Former Haryana chief minister Bhajan Lal dies of heart attack

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Former Haryana chief minister Bhajan Lal dies of heart attack
Hisar:  The last of the three Lal's of Haryana - Bhajan Lal, who formed the trio with two other former Chief Ministers Bansi and Devi Lal - died here at the age of 81 following a massive heart attack.

Besides being a three-time chief minister of Haryana, Bhajan had also been a Union Minister at the Centre.

The trio, Bhajan, Bansi and Devi, are credited with taking the state on the path of development after the bifurcation of Punjab in 1966. Between 1968 and 99, the three held the Chief Minister's post among themselves.

Born on October 6, 1930, Bhajan received formal education at Bahwal Nagar (Pakistan). A farmer by profession, he started his career from the lowest ladder in the political hierarchy. He became Sarpanch, then Chairman of Panchayat Samiti, Hisar for five years and later President of Congress Mandal in the same region for four years.

The victory of the Congress in Haryana's 2005 polls caused a major rift in its state unit, as it opted to make a Jat leader Bhupinder Singh Hooda, the Chief Minister, instead of Bhajan whose son Chander Mohan was made Deputy Chief Minister as part of a compromise formula.

After losing the race for chief ministership in 2007, Bhajan's son Kuldeep Bishnoi formed a new party, called Haryana Janhit Congress-BL. Kuldeep was later suspended from the Congress for his alleged anti-party activities.

The veteran politician knew how to swing things in his favour. In 1982, despite being in a minority, the Congress was invited to form the government by then Haryana governor G.D. Tapase, forcing a fuming Devi Lal, who later became India's Deputy Prime Minister, to slap the governor.

Bhajan was elected to the Haryana Assembly for the first time during the mid-term elections of 1968 from Adampur Constituency. Except in 1987, when his wife Jasma Devi won from Adampur after he moved to the Centre, he always won the seat.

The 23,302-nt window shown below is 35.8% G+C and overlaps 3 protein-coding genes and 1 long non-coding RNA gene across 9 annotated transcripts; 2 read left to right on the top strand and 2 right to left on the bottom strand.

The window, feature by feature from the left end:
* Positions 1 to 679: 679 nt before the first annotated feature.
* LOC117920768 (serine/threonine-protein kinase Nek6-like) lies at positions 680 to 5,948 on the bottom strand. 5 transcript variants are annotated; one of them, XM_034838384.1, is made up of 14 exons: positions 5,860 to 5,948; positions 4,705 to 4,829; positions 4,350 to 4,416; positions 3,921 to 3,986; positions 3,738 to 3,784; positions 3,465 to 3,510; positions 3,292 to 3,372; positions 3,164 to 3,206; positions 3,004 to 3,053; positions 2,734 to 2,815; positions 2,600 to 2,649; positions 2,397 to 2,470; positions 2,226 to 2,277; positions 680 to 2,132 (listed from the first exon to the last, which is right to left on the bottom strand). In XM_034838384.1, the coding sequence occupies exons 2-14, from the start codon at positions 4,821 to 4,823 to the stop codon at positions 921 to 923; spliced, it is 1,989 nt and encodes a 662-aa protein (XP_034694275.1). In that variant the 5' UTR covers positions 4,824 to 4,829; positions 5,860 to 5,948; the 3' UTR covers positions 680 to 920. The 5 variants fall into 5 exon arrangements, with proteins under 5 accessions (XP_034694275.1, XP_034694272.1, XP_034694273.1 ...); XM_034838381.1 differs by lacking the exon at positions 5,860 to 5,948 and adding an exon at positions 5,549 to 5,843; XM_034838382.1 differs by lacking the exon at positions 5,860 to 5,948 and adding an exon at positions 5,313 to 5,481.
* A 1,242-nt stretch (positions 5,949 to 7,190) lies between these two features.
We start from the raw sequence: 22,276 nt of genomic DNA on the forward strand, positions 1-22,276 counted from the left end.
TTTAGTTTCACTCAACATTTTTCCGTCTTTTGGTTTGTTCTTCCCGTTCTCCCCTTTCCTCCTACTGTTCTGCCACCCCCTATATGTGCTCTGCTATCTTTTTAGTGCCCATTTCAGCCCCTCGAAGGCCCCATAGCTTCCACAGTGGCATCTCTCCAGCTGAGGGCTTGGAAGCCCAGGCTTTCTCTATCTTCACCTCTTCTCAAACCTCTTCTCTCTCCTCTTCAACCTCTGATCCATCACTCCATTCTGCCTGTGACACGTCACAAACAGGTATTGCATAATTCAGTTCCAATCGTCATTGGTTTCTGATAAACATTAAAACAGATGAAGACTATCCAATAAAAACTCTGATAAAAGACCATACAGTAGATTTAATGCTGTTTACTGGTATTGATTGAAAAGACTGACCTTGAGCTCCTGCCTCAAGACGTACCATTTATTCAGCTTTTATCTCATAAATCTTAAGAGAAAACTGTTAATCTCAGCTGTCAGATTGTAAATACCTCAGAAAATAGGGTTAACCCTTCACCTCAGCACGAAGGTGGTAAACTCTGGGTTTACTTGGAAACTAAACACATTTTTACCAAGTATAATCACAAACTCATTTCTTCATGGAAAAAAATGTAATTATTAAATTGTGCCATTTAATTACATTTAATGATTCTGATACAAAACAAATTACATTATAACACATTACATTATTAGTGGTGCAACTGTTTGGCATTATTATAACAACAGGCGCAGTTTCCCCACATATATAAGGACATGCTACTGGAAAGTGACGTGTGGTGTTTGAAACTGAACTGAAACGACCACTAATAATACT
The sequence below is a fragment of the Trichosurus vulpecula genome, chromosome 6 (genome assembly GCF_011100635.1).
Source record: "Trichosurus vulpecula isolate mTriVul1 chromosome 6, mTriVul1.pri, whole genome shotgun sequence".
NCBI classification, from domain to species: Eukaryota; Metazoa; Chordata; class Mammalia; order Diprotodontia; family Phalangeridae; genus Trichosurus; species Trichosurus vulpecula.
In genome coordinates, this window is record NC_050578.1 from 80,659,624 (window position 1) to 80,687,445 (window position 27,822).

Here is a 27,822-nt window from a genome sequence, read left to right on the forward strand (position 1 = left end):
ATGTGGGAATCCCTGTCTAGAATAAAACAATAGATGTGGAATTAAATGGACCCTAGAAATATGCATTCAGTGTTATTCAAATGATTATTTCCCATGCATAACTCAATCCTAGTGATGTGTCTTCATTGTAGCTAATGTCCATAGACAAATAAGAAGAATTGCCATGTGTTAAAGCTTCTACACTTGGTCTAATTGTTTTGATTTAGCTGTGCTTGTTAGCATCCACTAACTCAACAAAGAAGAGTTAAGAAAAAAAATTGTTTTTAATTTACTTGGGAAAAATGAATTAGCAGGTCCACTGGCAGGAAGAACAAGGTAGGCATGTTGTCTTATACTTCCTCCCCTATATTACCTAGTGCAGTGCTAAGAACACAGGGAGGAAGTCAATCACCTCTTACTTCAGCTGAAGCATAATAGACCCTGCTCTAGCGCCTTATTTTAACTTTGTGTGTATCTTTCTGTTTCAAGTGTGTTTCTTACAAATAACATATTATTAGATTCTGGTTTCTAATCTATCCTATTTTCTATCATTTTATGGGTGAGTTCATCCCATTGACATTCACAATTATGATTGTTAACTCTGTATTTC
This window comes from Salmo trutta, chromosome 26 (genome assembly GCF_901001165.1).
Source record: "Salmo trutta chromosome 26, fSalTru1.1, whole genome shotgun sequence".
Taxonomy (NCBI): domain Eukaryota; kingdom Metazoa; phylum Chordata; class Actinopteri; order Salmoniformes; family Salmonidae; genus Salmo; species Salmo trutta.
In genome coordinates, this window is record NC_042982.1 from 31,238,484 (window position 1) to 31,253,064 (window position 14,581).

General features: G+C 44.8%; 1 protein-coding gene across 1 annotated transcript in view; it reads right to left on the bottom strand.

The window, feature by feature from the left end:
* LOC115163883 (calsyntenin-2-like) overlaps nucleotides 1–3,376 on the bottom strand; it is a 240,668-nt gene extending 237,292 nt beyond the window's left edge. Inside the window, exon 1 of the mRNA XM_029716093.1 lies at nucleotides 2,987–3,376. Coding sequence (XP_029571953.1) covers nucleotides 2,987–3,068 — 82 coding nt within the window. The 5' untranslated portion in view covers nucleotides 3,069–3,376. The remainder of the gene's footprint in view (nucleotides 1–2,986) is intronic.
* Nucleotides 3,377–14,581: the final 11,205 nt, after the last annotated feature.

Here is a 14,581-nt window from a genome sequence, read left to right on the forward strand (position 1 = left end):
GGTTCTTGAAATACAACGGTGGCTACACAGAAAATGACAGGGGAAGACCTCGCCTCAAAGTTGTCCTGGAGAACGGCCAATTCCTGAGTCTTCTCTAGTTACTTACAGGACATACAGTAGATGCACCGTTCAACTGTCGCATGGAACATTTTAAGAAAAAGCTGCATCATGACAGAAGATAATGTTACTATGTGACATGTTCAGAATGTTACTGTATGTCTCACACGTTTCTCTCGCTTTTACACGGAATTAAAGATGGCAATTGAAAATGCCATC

Out of the eight elections for Adampur from 1968 to 2005, Bhajan contested on a Congress ticket except in 1977 when he contested on a Janata Party ticket.

Bhajan was elected for the first time to the Haryana Assembly during the mid-term elections of 1968 from Adampur in Hisar district. He retained the seat in 1972. He was a minister in the Haryana Cabinet from 1970 to 1975.

In 1977, he was again elected to the Assembly from the same seat and was made Minister for Cooperation, Dairy Development, Animal Husbandry, Labour and Employment and Forests during 1978-79.

Before taking over as Chief Minister of Haryana on June 28, 1979, Bhajan Lal during his upward climb to the highest chair in the state acquired not only organisational and administrative experience, but also knowledge of men, matters and problems faced by the people.

Having suffered many vicissitudes of fate as a politician, statesman and development officer, he successfully piloted and launched a number of development schemes for the benefit of the people.

Bhajan was elected for the fourth time from the same constituency in the 1982 General Elections and was again sworn in as Chief Minister on May 23, 1982. He remained Chief Minister till June 4, 1986.

Later, he was elected to the Rajya Sabha and served in the Union Cabinet, holding the Agriculture and Environments & Forest portfolios during Rajiv Gandhi's government.

He has been a central point in Haryana politics, representing the non-Jats of the state.

He was elected to the Lok Sabha from Faridabad seat in November 1989.

Bhajan was elected to Haryana Assembly from Adampur in June 16, 1991 for the fifth time.

The hold of Bhajan's family over the Adampur assembly seat remained with the veteran winning the bye-election in May 2008 by a margin of 26,188 votes over his nearest Congress rival Ranjit Singh to retain the seat for a record 11th time.

He had won as a Congress nominee in 2005 by a margin of 71,081 votes, but the margin decreased in 2008.

With the entry of Bhajan, HJC-BL opened its account in the 90-member Haryana Assembly in 2005.

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